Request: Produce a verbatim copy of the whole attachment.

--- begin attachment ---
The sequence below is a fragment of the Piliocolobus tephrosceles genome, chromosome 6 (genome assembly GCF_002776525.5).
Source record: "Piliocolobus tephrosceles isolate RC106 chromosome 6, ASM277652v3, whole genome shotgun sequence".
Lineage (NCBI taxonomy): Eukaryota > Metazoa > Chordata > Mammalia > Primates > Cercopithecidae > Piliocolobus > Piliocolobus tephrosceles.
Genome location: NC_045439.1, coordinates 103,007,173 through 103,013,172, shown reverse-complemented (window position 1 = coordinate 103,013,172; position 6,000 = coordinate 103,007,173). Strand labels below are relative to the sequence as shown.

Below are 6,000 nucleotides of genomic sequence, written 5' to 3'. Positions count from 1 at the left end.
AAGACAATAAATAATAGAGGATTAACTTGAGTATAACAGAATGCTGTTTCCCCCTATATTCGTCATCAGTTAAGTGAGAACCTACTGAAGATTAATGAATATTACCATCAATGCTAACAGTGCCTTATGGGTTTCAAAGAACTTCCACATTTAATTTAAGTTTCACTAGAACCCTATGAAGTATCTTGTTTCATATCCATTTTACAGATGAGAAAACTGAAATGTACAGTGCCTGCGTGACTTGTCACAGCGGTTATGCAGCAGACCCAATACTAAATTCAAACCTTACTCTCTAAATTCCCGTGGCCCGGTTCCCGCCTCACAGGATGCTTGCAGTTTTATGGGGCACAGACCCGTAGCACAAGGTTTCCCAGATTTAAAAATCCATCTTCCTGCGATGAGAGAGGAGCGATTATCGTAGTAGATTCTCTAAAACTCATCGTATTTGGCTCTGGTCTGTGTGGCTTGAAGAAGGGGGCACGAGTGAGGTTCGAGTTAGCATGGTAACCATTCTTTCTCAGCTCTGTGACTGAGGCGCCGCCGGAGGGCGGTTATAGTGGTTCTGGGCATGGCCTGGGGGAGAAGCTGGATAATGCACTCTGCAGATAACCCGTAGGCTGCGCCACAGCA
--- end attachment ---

The sequence below is a fragment of the Piliocolobus tephrosceles genome, chromosome 6 (genome assembly GCF_002776525.5).
Source record: "Piliocolobus tephrosceles isolate RC106 chromosome 6, ASM277652v3, whole genome shotgun sequence".
Lineage (NCBI taxonomy): Eukaryota > Metazoa > Chordata > Mammalia > Primates > Cercopithecidae > Piliocolobus > Piliocolobus tephrosceles.
Genome location: NC_045439.1, coordinates 103,007,173 through 103,013,172, shown reverse-complemented (window position 1 = coordinate 103,013,172; position 6,000 = coordinate 103,007,173). Strand labels below are relative to the sequence as shown.

Below are 6,000 nucleotides of genomic sequence, written 5' to 3'. Positions count from 1 at the left end.
AAGACAATAAATAATAGAGGATTAACTTGAGTATAACAGAATGCTGTTTCCCCCTATATTCGTCATCAGTTAAGTGAGAACCTACTGAAGATTAATGAATATTACCATCAATGCTAACAGTGCCTTATGGGTTTCAAAGAACTTCCACATTTAATTTAAGTTTCACTAGAACCCTATGAAGTATCTTGTTTCATATCCATTTTACAGATGAGAAAACTGAAATGTACAGTGCCTGCGTGACTTGTCACAGCGGTTATGCAGCAGACCCAATACTAAATTCAAACCTTACTCTCTAAATTCCCGTGGCCCGGTTCCCGCCTCACAGGATGCTTGCAGTTTTATGGGGCACAGACCCGTAGCACAAGGTTTCCCAGATTTAAAAATCCATCTTCCTGCGATGAGAGAGGAGCGATTATCGTAGTAGATTCTCTAAAACTCATCGTATTTGGCTCTGGTCTGTGTGGCTTGAAGAAGGGGGCACGAGTGAGGTTCGAGTTAGCATGGTAACCATTCTTTCTCAGCTCTGTGACTGAGGCGCCGCCGGAGGGCGGTTATAGTGGTTCTGGGCATGGCCTGGGGGAGAAGCTGGATAATGCACTCTGCAGATAACCCGTAGGCTGCGCCACAGCA